Liam Hehir writes about the fate of third parties and Gareth Morgan’s TOP.
The Opportunities Party (or TOP) hit a milestone last week when it was registered as an official political party with the Electoral Commission.
With more than 2000 members, party founder Gareth Morgan has reason to be pleased. Those membership numbers almost certainly exceed those of a number of parties holding seats in Parliament.
Nevertheless, unless something dramatic happens, there is almost no chance that TOP candidates will become MPs following the general election. Last month’s Mount Albert by-election, which TOP contested, underlines just how difficult it is for new parties to elbow their way to a seat at the table.
I want to see TOP get 4% and fail. That way the vote get reallocated and almost half will go to National.
On paper, Mount Albert should have been a promising contest for TOP. First, National didn’t participate, meaning a lot of Centre-Right votes were up for grabs.
Second, Labour’s Jacinda Ardern and the Greens’ Julie Ann Genter conspicuously campaigned as “best friends forever” rather than rivals for a vacancy, meaning TOP could distinguish itself as the only alternative.
Third, the electorate is one of the younger and better educated constituencies in the country, which corresponds to the demographic TOP seems to be targeting. Fourth, smaller parties usually do better in by-elections than general elections. Finally, TOP benefited from free advertising in the form of media coverage that new political parties don’t normally get.
And yet, despite the tailwinds, the TOP candidate secured a paltry 623 votes. The fact is that no political party has won representation without the assistance of a sitting MP since 1996, when ACT won 6.1 per cent of the vote. However, that party was led by well-known and experienced politicians who knew what they were doing.
It was worse than that. The TOP candidate got 4.59% of a 30% turnout. All evidence suggests that they will fail at the general election and fail spectacularly.
Why do small parties struggle to make it under their own steam? Before MMP, blame tended to be lain at the feet of first-past-the-post voting.
With that excuse gone, we hear a bit about the unfairness of the 5 per cent threshold. But if the threshold was a full per cent lower, the only additional parties that would have crossed it would have been the Christian Coalition in 1996 and New Zealand First in 2008 – both of whom were led by then sitting MPs.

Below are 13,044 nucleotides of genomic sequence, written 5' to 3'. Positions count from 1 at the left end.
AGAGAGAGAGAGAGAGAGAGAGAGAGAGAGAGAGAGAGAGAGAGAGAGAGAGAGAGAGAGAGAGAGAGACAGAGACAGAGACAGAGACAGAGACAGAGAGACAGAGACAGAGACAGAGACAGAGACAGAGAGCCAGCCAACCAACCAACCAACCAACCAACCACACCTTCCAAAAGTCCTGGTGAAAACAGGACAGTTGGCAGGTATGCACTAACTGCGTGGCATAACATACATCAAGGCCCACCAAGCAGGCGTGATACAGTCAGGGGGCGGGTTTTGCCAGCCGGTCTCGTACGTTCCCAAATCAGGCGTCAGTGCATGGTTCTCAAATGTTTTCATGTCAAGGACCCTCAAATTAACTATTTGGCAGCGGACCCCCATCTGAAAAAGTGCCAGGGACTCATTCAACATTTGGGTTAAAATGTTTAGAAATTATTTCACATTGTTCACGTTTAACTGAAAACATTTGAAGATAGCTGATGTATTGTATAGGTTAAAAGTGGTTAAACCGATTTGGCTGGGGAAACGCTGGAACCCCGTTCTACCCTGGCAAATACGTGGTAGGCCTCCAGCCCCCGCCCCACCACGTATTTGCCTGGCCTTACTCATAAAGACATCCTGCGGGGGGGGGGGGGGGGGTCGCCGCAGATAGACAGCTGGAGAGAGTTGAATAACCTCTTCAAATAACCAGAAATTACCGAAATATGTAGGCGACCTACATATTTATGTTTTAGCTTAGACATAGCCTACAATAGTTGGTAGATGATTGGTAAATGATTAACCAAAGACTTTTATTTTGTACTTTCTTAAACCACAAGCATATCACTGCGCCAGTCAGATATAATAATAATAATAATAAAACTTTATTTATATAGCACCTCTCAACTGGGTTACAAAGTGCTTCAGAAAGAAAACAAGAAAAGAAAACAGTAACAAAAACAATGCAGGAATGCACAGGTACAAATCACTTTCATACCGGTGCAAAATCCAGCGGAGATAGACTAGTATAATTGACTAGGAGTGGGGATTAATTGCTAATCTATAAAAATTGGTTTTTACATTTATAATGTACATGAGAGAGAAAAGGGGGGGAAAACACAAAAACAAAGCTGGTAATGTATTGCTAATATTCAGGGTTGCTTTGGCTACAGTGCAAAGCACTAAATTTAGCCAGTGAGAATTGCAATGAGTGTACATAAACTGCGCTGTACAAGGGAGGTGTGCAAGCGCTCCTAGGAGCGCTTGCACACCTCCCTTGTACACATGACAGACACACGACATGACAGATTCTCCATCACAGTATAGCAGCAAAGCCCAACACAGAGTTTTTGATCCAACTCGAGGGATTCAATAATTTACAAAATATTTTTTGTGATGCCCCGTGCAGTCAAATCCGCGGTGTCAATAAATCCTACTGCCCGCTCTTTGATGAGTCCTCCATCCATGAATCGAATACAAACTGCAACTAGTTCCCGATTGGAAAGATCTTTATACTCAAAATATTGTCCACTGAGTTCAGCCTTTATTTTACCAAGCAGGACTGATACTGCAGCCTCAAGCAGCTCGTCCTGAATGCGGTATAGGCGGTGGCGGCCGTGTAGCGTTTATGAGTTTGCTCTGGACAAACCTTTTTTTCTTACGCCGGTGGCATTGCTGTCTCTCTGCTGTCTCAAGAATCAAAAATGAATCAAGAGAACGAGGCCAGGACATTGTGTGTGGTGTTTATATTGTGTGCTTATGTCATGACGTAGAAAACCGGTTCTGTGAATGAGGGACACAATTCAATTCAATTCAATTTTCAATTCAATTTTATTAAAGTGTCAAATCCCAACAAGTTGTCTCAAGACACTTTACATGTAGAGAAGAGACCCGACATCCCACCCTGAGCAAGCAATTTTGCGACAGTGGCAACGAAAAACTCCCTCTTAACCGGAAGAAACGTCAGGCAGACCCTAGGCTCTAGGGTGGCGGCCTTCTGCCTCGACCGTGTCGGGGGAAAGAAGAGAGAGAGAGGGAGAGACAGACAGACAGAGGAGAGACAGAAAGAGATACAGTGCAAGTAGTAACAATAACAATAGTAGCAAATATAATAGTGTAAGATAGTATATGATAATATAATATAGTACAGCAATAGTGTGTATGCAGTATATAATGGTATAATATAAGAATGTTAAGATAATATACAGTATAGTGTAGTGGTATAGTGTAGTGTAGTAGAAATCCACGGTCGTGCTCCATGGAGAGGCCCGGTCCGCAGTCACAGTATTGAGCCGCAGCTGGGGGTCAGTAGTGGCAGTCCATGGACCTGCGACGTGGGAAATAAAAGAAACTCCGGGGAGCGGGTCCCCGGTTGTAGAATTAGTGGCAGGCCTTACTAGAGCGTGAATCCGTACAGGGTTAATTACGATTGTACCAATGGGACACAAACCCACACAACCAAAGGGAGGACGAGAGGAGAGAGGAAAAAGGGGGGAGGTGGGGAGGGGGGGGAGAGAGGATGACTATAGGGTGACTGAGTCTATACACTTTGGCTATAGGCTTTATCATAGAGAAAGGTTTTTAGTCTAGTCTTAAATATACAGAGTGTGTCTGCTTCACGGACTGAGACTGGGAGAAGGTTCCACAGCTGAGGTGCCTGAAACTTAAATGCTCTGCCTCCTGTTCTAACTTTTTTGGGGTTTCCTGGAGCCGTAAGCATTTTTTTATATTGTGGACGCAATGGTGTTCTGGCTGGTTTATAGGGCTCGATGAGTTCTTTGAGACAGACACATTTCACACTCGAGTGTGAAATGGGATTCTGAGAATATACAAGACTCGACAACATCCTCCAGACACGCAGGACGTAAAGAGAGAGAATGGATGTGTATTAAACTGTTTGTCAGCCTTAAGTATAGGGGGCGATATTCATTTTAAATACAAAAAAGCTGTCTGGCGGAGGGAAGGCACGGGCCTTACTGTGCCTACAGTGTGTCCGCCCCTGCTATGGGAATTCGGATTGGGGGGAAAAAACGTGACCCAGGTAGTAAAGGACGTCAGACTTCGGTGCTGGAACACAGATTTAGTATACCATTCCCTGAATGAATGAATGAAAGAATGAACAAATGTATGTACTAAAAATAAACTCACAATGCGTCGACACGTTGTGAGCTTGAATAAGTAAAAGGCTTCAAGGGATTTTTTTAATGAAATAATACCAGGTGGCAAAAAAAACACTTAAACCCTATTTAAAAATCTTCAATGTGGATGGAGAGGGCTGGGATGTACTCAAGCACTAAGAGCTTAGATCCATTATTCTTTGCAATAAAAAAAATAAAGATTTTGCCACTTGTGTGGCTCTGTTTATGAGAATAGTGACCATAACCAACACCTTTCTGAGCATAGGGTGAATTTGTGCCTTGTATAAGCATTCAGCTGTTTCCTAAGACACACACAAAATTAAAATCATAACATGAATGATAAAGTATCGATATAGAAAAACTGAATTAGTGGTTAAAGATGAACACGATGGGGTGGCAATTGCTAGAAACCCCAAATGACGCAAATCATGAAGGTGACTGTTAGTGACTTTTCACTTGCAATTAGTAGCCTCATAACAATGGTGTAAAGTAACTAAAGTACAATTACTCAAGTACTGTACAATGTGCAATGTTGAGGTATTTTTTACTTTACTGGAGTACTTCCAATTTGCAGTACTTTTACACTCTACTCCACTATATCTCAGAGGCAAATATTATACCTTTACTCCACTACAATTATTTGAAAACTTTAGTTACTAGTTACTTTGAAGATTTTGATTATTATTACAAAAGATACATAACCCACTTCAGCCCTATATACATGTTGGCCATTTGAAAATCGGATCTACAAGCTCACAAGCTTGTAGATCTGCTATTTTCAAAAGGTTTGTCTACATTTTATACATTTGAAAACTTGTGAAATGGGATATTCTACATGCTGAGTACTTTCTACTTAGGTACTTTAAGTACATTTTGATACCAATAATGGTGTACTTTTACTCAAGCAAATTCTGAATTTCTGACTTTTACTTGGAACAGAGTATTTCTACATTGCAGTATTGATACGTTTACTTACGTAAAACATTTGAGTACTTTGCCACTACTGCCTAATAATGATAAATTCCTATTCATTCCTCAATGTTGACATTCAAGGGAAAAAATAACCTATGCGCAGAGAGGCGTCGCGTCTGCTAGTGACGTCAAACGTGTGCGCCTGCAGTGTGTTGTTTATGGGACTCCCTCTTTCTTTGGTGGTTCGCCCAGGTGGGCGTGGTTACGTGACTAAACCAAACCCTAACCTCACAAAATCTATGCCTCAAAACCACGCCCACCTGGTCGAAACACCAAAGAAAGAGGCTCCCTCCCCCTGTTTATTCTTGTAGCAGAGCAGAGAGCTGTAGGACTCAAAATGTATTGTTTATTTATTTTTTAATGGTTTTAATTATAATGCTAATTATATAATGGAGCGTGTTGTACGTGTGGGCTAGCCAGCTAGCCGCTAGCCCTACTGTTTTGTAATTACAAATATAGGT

Money is sometimes blamed. The argument is that wealthy interests have a stake in the status quo and so shower their largesse on establishment parties.
However, the idea that votes can be bought through lavish funding has been disproven well and truly. If election success comes down to advertising budgets, then the Conservatives and Internet-Mana should be in Parliament today, the Greens should have about as many seats as Labour and ACT should have more MPs than New Zealand First.
The only real big money in elections is from the unions supporting Labour. That hasn’t exactly been successful either, failing to deliver for 9 years. Act is the best case study, along with Hillary Clinton that money can’t buy you elections.
In fact, there are two very good reasons why small parties fail to make the cut. The first is a simple lack of know-how. Over time, successful political movements build up a repository of institutional knowledge about the business of elections and the work required to win them. Most of this work comes down to mundane tasks and systems and so generally falls outside the gaze of the media.
Sometimes, this can be alleviated with good advisors. However, you have to find the right advisers, be prepared to pay them and – most importantly of all – to actually take their advice.
Good advisors cost money.
This is often difficult for people who have done well for themselves outside of politics and expect their success to effortlessly translate at the ballot box. Anyone who has volunteered in a few elections will be able to tell you what frustratingly bad campaigners self-made businessmen can be.
Mainly, because they like telling other people what to do, then enter a new industry like politics and think they know it all, when the evidence suggests they know eff all.
The other reason is that voting is a zero-sum proposition. If you cast your vote for one party, it means that you can’t vote for another one. Voters take their jobs seriously and realise that, when they go to the polls, they have one, global decision to make about the overall interests of the country.
So it’s not enough to think a new party has some interesting ideas or even to agree with a few of its policies. Unless its agenda is simple, realistic and offers something you can’t get from a party already in Parliament, the chances are you won’t wind up voting for it. That goes for double if the party has no clear path to actually winning seats in Parliament.
Those who want to make a difference are generally better off putting their time and money into an established party. Party memberships are so hollowed out these days that anyone with a modicum of talent has a good chance of amassing some influence over time.
It may involve boring meetings and not always getting your way but, if history is anything to go by, it’s the better bet by far.
The other problem is that small parties often attract single issue nutters. I know of at least two people who are big BCIR fans. They have moved from one small party to the next seeking someone who will implement BCIR. Happy hand-clapper Christians are another issues group that like to wreck small parties. One person I know has been in National, then the Christian Coalition, then the Conservative party. He was trouble in all of them. Small parties attract the loons. Having a party made up of loons and often led by loons makes them unattractive for voters.